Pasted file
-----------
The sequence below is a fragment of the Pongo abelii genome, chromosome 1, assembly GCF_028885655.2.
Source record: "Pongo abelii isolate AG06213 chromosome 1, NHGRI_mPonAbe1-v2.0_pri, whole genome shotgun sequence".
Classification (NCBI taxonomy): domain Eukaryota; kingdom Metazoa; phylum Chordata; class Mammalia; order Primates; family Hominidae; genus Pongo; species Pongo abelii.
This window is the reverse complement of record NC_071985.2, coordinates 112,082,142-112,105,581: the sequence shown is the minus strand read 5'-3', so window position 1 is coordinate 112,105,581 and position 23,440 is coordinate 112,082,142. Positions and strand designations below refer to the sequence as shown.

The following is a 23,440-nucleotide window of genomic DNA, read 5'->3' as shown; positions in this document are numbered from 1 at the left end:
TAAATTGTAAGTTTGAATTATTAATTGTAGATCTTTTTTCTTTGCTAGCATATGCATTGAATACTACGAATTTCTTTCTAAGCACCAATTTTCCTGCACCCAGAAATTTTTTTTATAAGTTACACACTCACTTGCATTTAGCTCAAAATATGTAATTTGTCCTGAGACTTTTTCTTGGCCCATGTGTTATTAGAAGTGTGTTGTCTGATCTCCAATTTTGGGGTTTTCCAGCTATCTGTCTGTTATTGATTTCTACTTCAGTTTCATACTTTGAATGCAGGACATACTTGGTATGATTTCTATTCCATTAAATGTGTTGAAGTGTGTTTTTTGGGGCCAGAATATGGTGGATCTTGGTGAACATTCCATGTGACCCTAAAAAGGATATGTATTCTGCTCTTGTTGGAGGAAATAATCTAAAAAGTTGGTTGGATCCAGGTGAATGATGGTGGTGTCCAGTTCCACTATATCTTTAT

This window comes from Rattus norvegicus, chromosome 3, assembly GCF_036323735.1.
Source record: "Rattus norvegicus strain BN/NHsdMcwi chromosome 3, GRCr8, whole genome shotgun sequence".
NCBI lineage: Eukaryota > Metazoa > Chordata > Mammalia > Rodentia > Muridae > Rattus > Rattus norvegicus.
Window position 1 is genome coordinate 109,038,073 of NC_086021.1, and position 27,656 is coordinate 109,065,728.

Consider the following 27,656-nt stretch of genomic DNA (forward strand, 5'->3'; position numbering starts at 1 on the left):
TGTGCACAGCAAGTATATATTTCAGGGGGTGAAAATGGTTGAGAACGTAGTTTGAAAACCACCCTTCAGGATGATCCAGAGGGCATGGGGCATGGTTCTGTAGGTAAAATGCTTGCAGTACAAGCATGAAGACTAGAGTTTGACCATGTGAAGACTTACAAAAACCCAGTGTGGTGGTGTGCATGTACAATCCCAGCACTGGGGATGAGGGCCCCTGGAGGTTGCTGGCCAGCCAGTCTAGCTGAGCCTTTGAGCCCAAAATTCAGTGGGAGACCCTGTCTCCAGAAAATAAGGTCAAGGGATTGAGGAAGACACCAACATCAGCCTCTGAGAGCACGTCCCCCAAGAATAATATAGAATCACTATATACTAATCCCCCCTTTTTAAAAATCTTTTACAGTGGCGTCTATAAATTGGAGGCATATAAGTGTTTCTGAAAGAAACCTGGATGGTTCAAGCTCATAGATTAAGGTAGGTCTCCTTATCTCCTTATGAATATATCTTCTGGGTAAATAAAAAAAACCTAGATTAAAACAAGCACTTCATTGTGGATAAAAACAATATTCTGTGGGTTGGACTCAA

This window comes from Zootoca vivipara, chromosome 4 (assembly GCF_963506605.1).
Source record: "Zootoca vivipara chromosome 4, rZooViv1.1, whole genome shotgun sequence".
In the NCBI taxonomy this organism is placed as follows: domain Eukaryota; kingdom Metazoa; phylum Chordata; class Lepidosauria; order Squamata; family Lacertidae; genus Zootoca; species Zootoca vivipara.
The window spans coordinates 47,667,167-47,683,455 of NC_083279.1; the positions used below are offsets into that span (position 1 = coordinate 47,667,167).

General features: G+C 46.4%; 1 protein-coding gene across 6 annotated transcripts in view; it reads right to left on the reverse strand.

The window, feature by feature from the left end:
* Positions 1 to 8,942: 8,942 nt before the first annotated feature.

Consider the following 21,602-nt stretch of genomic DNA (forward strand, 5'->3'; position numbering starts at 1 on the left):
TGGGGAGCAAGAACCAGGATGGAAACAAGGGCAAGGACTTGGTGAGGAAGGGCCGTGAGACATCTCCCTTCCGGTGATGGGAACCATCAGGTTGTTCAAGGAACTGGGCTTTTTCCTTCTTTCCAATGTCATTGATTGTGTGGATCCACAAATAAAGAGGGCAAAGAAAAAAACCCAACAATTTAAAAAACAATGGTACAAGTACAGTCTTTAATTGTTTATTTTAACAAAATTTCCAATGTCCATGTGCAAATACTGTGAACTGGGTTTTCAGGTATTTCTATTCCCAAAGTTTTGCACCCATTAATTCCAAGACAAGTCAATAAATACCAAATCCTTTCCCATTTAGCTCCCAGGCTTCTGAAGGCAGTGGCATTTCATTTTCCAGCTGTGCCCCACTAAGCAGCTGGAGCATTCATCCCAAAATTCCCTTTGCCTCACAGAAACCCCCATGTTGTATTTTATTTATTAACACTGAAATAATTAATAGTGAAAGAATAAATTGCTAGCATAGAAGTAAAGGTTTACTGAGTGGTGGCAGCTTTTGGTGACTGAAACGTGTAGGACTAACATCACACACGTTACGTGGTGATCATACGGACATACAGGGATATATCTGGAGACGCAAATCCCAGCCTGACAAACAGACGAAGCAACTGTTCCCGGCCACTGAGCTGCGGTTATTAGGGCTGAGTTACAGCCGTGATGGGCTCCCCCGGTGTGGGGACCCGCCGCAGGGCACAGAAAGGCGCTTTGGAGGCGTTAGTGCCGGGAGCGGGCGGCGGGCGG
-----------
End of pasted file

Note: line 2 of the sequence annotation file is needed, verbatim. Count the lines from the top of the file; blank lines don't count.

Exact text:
Source record: "Pongo abelii isolate AG06213 chromosome 1, NHGRI_mPonAbe1-v2.0_pri, whole genome shotgun sequence".